Cuba has approved a long called-for decree on animal welfare in what some rights activists are hailing as an unusual triumph of civil society in the Communist-run country where animal sacrifice and cock and dog fighting remain commonplace. The move aims to prevent cruelty and raise awareness about the need to protect animals, marking a cultural advance in a nation where strays abound and the coast is strewn with chicken carcasses sacrificed in religious rituals.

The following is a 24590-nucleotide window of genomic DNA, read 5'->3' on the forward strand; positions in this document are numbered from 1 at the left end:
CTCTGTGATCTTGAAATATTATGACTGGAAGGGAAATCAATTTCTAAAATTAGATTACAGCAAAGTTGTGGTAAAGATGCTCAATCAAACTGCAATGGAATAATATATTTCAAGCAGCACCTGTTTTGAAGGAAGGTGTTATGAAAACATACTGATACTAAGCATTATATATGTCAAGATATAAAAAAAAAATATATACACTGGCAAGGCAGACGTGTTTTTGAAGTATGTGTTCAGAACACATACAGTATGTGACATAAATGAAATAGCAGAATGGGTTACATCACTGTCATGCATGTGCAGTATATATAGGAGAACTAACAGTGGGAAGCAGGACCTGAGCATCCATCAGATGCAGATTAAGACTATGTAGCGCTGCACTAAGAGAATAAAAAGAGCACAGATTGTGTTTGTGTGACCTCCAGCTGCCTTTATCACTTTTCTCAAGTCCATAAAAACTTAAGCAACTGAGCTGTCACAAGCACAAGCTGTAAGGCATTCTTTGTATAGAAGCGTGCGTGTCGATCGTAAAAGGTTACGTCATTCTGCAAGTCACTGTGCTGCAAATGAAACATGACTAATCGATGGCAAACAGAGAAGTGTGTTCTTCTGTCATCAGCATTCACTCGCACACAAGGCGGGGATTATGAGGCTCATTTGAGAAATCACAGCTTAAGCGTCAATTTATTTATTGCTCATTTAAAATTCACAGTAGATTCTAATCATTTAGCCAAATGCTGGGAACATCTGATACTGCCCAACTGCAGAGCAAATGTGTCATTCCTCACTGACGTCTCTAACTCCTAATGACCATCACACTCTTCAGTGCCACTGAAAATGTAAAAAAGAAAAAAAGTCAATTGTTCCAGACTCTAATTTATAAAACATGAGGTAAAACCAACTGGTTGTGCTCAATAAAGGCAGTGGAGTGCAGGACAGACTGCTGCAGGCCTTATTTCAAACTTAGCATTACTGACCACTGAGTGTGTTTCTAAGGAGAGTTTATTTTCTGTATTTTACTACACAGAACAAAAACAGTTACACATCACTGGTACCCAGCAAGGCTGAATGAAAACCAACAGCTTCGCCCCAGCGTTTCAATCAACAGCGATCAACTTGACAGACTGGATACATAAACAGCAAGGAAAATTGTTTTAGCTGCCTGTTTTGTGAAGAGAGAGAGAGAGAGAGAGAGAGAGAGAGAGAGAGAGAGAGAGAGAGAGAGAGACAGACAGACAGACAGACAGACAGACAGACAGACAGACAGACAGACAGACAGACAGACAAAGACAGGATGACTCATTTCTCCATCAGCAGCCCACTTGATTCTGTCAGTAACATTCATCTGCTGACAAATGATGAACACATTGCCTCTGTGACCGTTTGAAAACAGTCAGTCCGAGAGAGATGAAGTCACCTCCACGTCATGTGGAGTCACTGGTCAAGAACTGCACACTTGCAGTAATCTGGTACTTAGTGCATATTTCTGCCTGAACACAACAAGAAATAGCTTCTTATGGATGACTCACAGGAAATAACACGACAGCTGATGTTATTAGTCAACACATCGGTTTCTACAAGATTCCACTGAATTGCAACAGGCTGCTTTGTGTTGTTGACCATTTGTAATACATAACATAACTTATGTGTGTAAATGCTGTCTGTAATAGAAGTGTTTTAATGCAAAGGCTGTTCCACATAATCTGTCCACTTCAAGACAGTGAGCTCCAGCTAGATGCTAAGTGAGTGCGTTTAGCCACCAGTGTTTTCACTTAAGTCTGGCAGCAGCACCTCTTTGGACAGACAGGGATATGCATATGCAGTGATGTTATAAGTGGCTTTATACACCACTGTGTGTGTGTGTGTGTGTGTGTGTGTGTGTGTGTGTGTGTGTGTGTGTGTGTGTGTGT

Although details remain scarce, the new legislation will become clear within 90 days when it is published in the Official Gazette. “Cuba was one of the few countries in Latin America that didn’t have an animal welfare law so to have one now is an immense joy,” Fernando Gispert, President of the Havana branch of the Cuban Association of Veterinary Medicine. The Agriculture Ministry said the decree, which regulates scientific experiments, the handling of strays and veterinarian practices amongst other matters, responded to concerns aired in a nationwide debate over the new constitution three years ago.For decades though, animal rights activists have called for legislation on animal welfare, largely through official channels in the one-party state where public dissent is frowned upon. Read more